The Dangers of E-Mail and Other Traps to Avoid When Consummating a Business Deal
By: Jonathan Cooper
Over the last few years, e-mail has largely replaced "snail mail" as the standard means of communication, as its speed and ease of use are vastly superior (not to mention more cost-effective and environmentally friendly). This revolution is not without its drawbacks, however.
First, almost everyone I know has, at one time or another, mistakenly hit the wrong button, and sent a sensitive e-mail to the wrong person.
Second, as New York's courts have increasingly made clear, many small business owners remain unaware that their seemingly innocuous e-mails can have far-reaching legal consequences for their businesses. Indeed, New York's highest court has ruled that a foreign business can be sued in New York if its e-mails seek to engage in a "sustained and substantial transaction of business" in the State. And that remains true even if the business never entered New York State.
In a parallel vein, although many states still require a "subscribed writing" before a contract may be deemed valid, it bears mention that the legislatures and courts are recognizing with increasing frequency the validity of electronic documents, i.e., those that do not bear a handwritten signature (See, e.g., the Electronic Signatures in Global and National Commerce Act, 15 U.S.C. §§7001-7006, and the New York State Electronic Signatures and Records Act). That being said, here are three (3) more traps to avoid when negotiating a business deal:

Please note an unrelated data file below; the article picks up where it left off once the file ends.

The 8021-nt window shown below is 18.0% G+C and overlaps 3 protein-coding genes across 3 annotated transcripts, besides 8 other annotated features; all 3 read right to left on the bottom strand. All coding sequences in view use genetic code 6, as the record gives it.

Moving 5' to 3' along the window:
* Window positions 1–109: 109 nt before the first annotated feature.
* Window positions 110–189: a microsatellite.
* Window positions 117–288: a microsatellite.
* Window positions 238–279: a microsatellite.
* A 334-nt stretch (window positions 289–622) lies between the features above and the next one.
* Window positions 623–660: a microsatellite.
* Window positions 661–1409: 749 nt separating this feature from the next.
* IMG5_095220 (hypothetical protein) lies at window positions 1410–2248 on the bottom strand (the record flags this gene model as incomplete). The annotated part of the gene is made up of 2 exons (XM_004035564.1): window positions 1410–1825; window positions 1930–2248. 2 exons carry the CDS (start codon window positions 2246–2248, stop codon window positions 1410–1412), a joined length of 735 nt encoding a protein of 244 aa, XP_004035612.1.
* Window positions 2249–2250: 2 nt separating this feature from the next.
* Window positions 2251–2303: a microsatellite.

(1) Never Do Business on a "Handshake"
Ironically, the handshake deal did not begin with a show of trust in the other side to a deal; it originated from each party trying to assure the other that neither was carrying a weapon. The same holds true today: If the other side is not willing to reduce a fair agreement to writing, you should not be willing to do business with them. Simply put, it is unreasonable to ask you to risk the financial security of your family and employees on a relative stranger's "good will."
Moreover, notwithstanding the courts' growing recognition of unsigned electronic documents, oral contracts are still not binding under many circumstances and in many jurisdictions. Consequently, absent a signed agreement, you may be left without any recourse if a dispute arises later about the other side's performance (or failure to perform) under the agreement. Stated plainly, there is little to no justification for failing to assure that you have a signed agreement.
(2) Remember That Silence Does Not Equal Assent
Although this should be self-evident, unless it is established in concrete terms what the other side is willing to do for you in return for your services or payment, you cannot have a "meeting of the minds" between the parties. And without a meeting of the minds, there is no agreement.
(3) A Well-Detailed Agreement Will Save You Both Time and Money
A detailed agreement that "dots each 'I'" and "crosses each 'T'" may prove somewhat tedious, and will cost you a modest sum of money in the short term. But the better-crafted agreement which specifies each party's obligations will not only afford greater protection for your assets and reduce your potential liabilities, it will diminish, if not eliminate, uncertainty and misunderstandings between the parties, and therefore, help prevent litigation, which almost certainly would prove far more costly.
Copyright (c) 2008 Law Offices of Jonathan Cooper
Jonathan Cooper is an attorney in private practice in New York. He represents small businesses and individuals in the trial and appellate courts. For more information about his firm, please visit http://www.jmcooperlaw.com
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